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The Link View may not convert diehard audiophiles or people oppposed to Google, but it sounds pretty damn good and makes for an excellent smarthome control hub.
When we reviewed the first device based on Google's Smart Display platform — the aptly-named Lenovo Smart Display — we said it sounded good enough that people wouldn't feel an "immediate" need to connect another speaker. That's still true, but in retrospect we should've added that this is assuming casual listening — it's best in places like the bedroom or the kitchen.
Not so with the Link View. JBL is a well-known audio brand, and the Link View is meant to be centerpiece audio. Whereas Lenovo's product has a single 10-watt speaker, JBL's has two, giving it full stereo sound. Bass is also far more powerful, and in fact the Link View has a huge bass reflex port on the back.
We'll discuss sound quality further, but naturally we have to address the thing in between those speakers: its 8-inch touchscreen interface. This runs software known as Android Things, although don't expect to be browsing the Web or running apps — it's all about serving an enhanced version of Google Assistant. On a simple level, if you ask for the weather you'll see a graphic version of the forecast, including expanded details. If you play music, radio, or a podcast, you'll see art and titles. If you adjust lights or a thermostat, you'll see an animated slider.
Where it gets interesting is with actions audio-only smartspeakers can't perform. You can search for images, get illustrated map directions, make Google Duo video calls, and run step-by-step through recipes. The most significant addition is video playback — this is currently limited to YouTube and live YouTube TV, but those alone are a gamechanger given the wealth of content available. You can ask to to play specific clips, or use broader terms to pull up a simple browser. If you say "Search YouTube for videos by Bob Ross," for example, you can scroll through episodes of "The Joy of Painting" and some playlists.
Assistant will answer some how-to questions with video, and you can even use Google Cast to push YouTube clips from devices like iPhones and iPads. We found this handy for shuffling personal playlists, or playing videos that would be harder to search for with voice commands.
There are also three levels of "ambient" information. Most of the time you'll see an intermediate screen with the time, a weather snapshot, and background art drawn from online galleries and/or your Google Photos library. When a room is dark and silent, the screen goes black except for the time in one corner. When you've been actively engaging with the speaker, you'll often see an elaborate dashboard with the time, a weather forecast, Google Calendar events, and a series of scrollable cards which prompt you with things like relevant Spotify playlists.
As with the Lenovo Smart Display, the value you get out of this may depend on how hooked into the Google ecosystem you are. If you're not an active user of Google Calendar, Photos, Maps, and/or YouTube, you might as well check out the Apple HomePod or Amazon's Echo speakers.
Finally, we get to answer the big question: how does it sound? The answer, broadly, is excellent. It's comparable to the JBL Link 20, which makes sense given that both have two 10-watt channels. The Link View has the edge though, with true stereo separation and a response range of 60 hertz to 20 kilohertz, whereas the Link 20 starts at 65 hertz.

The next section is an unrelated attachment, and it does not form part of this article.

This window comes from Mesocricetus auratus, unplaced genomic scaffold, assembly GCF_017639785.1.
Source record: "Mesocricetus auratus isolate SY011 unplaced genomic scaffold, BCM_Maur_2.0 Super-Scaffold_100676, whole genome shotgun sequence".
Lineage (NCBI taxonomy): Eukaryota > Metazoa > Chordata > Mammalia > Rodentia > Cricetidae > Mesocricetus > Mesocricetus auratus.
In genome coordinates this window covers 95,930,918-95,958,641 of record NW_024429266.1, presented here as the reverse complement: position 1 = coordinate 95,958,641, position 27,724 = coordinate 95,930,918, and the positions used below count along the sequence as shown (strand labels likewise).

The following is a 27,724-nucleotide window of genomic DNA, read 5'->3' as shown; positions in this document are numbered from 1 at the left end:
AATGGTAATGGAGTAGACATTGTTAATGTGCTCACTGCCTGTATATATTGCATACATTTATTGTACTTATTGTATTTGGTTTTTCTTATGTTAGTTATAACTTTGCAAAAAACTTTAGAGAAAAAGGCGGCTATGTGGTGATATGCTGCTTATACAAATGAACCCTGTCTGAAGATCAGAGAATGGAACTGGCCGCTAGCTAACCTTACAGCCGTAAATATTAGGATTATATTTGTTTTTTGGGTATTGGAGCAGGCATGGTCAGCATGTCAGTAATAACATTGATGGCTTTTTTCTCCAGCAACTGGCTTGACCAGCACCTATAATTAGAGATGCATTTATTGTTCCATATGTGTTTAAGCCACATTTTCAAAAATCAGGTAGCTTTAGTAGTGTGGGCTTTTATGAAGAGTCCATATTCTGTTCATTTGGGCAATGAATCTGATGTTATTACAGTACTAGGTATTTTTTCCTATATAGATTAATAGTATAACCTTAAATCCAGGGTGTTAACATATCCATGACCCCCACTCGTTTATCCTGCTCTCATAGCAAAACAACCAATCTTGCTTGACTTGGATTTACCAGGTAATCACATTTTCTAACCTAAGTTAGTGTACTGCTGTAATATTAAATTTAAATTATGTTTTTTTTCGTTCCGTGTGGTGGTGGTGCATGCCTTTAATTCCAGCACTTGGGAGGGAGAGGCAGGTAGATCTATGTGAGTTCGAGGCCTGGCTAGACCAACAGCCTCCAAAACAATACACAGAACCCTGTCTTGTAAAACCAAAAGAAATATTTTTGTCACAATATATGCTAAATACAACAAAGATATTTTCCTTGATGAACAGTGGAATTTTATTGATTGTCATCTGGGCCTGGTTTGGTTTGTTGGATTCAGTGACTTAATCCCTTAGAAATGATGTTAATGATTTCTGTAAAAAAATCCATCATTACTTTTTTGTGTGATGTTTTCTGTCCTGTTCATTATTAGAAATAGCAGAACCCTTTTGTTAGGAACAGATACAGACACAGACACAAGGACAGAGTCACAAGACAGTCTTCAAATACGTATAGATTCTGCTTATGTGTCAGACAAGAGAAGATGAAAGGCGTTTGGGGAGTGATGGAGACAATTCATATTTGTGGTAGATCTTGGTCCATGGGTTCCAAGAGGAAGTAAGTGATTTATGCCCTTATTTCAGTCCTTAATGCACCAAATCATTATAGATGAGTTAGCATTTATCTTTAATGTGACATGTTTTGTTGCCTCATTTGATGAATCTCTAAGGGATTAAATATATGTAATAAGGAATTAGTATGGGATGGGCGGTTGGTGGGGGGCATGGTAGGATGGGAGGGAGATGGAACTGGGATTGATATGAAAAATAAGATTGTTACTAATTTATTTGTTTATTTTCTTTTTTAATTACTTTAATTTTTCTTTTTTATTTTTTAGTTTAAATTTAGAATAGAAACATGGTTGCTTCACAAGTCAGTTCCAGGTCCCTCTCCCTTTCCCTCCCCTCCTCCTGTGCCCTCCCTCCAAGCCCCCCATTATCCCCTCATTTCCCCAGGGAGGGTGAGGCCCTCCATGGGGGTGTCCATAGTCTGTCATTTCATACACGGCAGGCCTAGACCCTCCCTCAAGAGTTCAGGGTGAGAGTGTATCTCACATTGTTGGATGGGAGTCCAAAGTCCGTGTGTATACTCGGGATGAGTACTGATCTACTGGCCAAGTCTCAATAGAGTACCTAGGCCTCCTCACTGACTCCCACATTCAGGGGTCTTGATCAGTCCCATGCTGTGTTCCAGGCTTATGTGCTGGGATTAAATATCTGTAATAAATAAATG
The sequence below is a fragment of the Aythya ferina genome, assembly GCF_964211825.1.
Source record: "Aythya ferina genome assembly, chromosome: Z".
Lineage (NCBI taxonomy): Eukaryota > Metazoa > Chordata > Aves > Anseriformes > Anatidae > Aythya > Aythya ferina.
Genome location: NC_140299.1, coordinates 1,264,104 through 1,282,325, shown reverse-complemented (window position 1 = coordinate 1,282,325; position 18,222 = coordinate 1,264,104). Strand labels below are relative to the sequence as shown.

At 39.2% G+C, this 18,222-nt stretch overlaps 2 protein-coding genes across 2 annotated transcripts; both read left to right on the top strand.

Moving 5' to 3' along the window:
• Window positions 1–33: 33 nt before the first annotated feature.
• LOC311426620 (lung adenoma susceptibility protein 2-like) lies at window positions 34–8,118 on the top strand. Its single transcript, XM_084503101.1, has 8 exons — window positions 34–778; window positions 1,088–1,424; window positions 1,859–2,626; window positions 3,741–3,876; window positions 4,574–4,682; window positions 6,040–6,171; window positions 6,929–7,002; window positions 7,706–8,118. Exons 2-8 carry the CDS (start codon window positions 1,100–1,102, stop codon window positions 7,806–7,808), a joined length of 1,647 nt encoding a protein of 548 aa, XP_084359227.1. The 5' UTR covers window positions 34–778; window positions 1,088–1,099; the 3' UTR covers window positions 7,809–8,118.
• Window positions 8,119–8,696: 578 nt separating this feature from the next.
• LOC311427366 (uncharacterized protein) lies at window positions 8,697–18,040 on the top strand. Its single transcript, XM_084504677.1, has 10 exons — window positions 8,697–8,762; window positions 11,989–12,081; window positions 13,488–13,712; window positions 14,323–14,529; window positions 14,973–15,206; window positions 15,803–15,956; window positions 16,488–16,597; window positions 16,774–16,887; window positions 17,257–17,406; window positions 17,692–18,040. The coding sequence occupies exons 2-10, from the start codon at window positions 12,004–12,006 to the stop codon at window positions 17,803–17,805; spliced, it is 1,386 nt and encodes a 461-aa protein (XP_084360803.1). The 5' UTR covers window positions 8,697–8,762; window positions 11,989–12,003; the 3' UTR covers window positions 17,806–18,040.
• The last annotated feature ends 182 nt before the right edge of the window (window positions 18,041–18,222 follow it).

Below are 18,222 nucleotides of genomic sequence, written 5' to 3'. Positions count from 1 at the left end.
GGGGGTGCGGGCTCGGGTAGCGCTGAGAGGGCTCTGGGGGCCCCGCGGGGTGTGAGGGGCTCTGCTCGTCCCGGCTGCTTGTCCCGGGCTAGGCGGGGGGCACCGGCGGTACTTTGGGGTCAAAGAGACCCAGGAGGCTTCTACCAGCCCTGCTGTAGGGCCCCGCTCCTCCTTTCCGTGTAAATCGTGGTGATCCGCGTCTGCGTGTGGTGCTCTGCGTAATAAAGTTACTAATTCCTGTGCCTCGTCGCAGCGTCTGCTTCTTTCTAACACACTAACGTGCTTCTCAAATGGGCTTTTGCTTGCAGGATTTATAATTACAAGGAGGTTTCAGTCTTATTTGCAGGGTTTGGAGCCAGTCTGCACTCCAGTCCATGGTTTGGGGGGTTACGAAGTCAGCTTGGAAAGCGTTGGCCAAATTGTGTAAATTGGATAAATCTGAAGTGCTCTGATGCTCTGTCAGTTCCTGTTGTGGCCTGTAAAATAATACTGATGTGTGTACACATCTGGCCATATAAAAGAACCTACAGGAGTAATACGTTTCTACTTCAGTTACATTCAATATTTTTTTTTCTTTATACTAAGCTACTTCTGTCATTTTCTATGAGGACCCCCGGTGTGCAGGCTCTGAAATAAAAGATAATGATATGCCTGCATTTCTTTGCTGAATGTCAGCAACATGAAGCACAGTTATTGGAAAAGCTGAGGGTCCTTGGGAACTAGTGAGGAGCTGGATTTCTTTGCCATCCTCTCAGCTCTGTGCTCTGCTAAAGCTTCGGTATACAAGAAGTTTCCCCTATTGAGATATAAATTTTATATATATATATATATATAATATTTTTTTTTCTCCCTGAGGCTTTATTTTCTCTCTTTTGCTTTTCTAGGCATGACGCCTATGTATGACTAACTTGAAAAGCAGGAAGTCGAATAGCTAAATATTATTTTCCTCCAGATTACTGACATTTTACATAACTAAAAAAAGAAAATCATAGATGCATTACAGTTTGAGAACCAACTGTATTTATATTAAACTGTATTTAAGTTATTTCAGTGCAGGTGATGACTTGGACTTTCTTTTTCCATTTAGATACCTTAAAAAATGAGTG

That means a better low end, and you will definitely hear it. When we first started testing the product, even medium volumes caused violent rattling by objects on an endtable.
The Link View easily thrashes most smartspeakers in terms of loudness and clarity, as well. On the latter front the advantage still belongs to products like Sonos devices and the Apple HomePod, but only purists would be upset by the difference. We would be proud to have one as the main audio system in our living room.
We don't really have any serious complaints to speak of, but our experience was marred by some small technical issues. During setup, the normal Wi-Fi connection process — handled automatically by the Google Home iOS app — refused to complete, despite working perfectly with the Link 20 and the Lenovo Smart Display. We ended up having to use troubleshooting help from Google's website.
We also had trouble playing music from Pandora. Many times the service just failed to load, getting stuck on a logo screen, though we did get it working eventually. If you're a paid Pandora subscriber, we'd probably steer clear.
We should also note that like many smartspeakers that don't come from Apple or Sonos, the Link View doesn't support Apple Music except through Bluetooth pairing. Several other music services are supported, namely Spotify, Deezer, Pandora, TuneIn, iHeartRadio, and of course Google Play Music and YouTube Music.
So far Google Smart Displays are two for two. The Link View doesn't instantly trump the Lenovo Smart Display however — aside from possible Pandora issues, purpose matters. We would rather have the Lenovo on a nightstand for example, since its entry model is more compact and we might never get to sleep with the Link View playing next to our heads.
Even then, if you're willing to buy into Google Assistant and sound quality is a primary concern, you have to ask whether your money might be better invested in something like the Google Home Max. Yes, the Max is $150 more, but if you are a diehard audiophile, you'll be happier. And this being AppleInsider, we suspect more of our readers would choose a HomePod anyway.
Nevertheless Assistant is a far better voice assistant than Siri, with more natural interaction and a wider knowledgebase. A touchscreen strengthens this advantage further, and we suspect that some people who try a Google Smart Display will find other smartspeakers kind of antiquated.